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Congressman Harley Orrin Staggers Sr. (August 3, 1907-August 20, 1991) served in the U.S. House of Representatives for 32 years. He represented the Second District, which at the time stretched from Monongalia County to Monroe County and included the Eastern Panhandle, making it the largest congressional district east of the Mississippi River.

Staggers was born in Keyser. As a boy, he worked for a Keyser sawmill and for the Baltimore & Ohio Railroad. After his graduation from Virginia’s Emory & Henry College in 1931, he tried several professions, including farmer, teacher, and football coach. He was elected Mineral County sheriff in 1937. After his term, he entered the navy, ending World War II as a lieutenant commander. He was elected to Congress on his first attempt in 1948, defeating the incumbent Republican, Melvin Snyder of Kingwood.

Staggers was a staunch supporter of Presidents Kennedy and Johnson in the 1960s and became chairman of the powerful House Interstate and Foreign Commerce Committee in 1966. In his final term, he sponsored the 1980 Staggers Rail Act, which effectively deregulated the nation’s railroad industry. Proponents of the act say it strengthened the industry and credit it with the strong resurgence of railroading in the years that followed; detractors say the act has led to consolidation and given rail users fewer choices.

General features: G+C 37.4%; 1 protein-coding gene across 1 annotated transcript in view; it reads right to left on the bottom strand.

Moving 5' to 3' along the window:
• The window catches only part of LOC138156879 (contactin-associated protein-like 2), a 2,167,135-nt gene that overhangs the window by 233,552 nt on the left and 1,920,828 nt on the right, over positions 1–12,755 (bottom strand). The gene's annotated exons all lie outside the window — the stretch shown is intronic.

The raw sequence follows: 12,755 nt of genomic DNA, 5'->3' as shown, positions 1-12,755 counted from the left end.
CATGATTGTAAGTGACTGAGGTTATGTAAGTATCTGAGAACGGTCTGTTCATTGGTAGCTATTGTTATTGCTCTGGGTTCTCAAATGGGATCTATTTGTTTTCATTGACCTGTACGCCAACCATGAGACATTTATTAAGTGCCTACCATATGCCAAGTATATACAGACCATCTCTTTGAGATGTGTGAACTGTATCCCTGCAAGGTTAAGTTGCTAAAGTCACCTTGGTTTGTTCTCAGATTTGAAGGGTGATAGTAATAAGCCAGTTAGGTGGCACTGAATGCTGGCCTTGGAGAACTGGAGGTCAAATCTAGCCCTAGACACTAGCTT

Staggers retired from Congress in 1980; after a two-year gap, his son, Harley Staggers Jr., was elected to the seat. The younger Staggers held the seat until redistricting carved up the district in 1992.

Harley O. Staggers Sr. is buried in his native Mineral County.

This Article was written by Greg Moore

Last Revised on July 06, 2018

Related Articles


Anson, Cherrill A. Harley O. Staggers. Washington: Grossman Pub., 1972.

Ex-Congressman Staggers Dies at 84. Charleston Gazette, 8/21/1991.

West Virginia Blue Book. State of West Virginia. Charleston, 1980.

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Moore, Greg "Harley O. Staggers Sr.." e-WV: The West Virginia Encyclopedia. 06 July 2018. Web. 20 July 2024.


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